Thoracic Outlet Syndrome (TOS) is nothing short of an elusive condition that baffles many doctors. Two types of TOS exist. One type is caused by an intermittent irritation to the nerves at the point of the thoracic outlet. The other type is caused by a disruption of the normal blood flow into the arm at the point of the thoracic outlet. This discussion will focus on the "neurogenic" thoracic outlet syndrome, not the vascular thoracic outlet syndrome.
Many nerves leave from the cervical spinal cord and pass through the thoracic outlet on their way down the arm. The lower cervical nerves (C8-T1) are particularly susceptible to pressure in this small outlet formed by a roof of the collar bone and the floor of a rib. Put a little pressure on a nerve and it will get very angry. But why is this condition so elusive and baffling? Dr. James Cyriax summed it up best: "intermittent pressure on a nerve trunk may never result in the development of the neurological deficit that would be expected sooner or later to clarify the diagnosis." The intermittent nature of Thoracic Outlet Syndrome is virtually immeasurable or testable; thus, doctors have a hard time detecting the presence of this type of nerve irritation which commonly affects middle aged women.
Teresa is a 49 year old woman who wakes up every night with a sensation of pins and needles going down each arm, all the way into the hands. This sensation goes away when she gets up and starts moving around. Lately, she has been experiencing an aching sensation in her forearms. All of the symptoms get worse when she uses her arms a lot during the day. Sometimes, she will get pain, numbness and tingling when she is carrying something heavy. Her doctor seems baffled and so is she.
Thoracic Outlet Syndrome is a diagnosis primarily based on symptoms. The nocturnal sensations are common because pressure is relieved from the nerves when the body is lying down. As the pressure gets relieved from the nerves, the "pins and needles" feeling is felt. Just like when someone sits with his/her legs crossed too long and goes to stand up; the rush of sensation can be very intense. With more pressure from activity during the day, the sensations become worse at night. Sometimes these sensations can be provoked by a thorough physical examination. But why is this condition more common in women than in men? And why is this condition commonly found during middle-aged folks? The answer to both of those questions is the fact that Thoracic Outlet Syndrome is associated with drooping shoulders. Women's shoulders are prone to droop towards the floor more than men's shoulders. The muscle weakness that causes the shoulders to droop becomes prominent as one ages and gains more weight in the arms. So, Thoracic Outlet Syndrome is a condition found in overweight, middle-aged women (and some men) with drooping shoulders and little strength to hold up the weight of their own arms.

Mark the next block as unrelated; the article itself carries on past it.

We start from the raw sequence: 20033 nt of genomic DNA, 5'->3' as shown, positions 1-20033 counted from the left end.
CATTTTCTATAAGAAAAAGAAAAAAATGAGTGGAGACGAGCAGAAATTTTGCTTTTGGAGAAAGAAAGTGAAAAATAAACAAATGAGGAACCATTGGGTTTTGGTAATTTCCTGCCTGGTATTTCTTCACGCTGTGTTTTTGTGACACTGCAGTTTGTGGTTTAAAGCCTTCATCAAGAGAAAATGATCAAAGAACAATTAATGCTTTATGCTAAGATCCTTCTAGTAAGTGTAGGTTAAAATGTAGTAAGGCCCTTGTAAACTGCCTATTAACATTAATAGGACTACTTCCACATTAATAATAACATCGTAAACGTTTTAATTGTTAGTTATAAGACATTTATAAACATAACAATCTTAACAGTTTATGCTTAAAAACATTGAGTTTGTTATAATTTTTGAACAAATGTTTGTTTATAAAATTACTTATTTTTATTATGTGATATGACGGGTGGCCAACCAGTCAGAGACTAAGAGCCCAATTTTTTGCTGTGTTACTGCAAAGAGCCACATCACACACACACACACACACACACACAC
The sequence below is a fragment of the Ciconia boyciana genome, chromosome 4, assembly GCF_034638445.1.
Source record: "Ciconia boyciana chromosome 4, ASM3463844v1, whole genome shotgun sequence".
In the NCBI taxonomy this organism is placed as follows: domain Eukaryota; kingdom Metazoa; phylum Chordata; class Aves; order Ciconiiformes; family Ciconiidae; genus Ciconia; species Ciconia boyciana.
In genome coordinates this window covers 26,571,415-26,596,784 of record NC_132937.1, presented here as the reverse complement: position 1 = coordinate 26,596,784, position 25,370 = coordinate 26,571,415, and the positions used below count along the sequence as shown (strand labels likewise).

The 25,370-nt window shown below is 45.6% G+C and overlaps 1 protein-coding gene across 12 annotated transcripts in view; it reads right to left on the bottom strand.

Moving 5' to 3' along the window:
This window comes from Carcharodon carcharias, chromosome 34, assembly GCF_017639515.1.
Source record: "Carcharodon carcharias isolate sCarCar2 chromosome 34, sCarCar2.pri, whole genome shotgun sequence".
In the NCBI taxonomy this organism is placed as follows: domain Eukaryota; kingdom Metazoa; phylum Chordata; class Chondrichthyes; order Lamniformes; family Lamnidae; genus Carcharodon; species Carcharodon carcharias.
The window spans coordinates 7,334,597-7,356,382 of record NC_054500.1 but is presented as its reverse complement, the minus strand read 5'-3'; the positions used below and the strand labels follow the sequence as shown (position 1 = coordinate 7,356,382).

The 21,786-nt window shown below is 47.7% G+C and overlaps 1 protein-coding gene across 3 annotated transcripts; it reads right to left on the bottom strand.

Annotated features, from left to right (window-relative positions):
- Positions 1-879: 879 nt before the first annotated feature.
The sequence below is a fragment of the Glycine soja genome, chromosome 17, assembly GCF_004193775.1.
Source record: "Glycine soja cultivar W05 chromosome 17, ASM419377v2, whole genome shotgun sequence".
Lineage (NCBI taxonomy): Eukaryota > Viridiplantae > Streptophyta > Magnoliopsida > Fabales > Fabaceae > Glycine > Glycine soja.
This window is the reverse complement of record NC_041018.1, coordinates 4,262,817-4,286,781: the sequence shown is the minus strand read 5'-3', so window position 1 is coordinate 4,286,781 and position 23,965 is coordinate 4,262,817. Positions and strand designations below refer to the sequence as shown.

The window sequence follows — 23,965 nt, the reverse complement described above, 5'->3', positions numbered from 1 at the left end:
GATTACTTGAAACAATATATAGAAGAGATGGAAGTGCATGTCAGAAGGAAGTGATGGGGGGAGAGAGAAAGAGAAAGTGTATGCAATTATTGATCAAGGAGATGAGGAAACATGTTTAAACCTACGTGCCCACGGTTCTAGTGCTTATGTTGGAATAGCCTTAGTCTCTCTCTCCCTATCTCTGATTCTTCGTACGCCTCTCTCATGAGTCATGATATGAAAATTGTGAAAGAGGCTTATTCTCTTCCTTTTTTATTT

Finally, Teresa found a doctor who understands what is happening to her. She is not too happy to hear that she has a "syndrome" because that word is vague and sounds permanent. With some reassurance, her doctor tells her that Thoracic Outlet Syndrome is reversible with the right plan.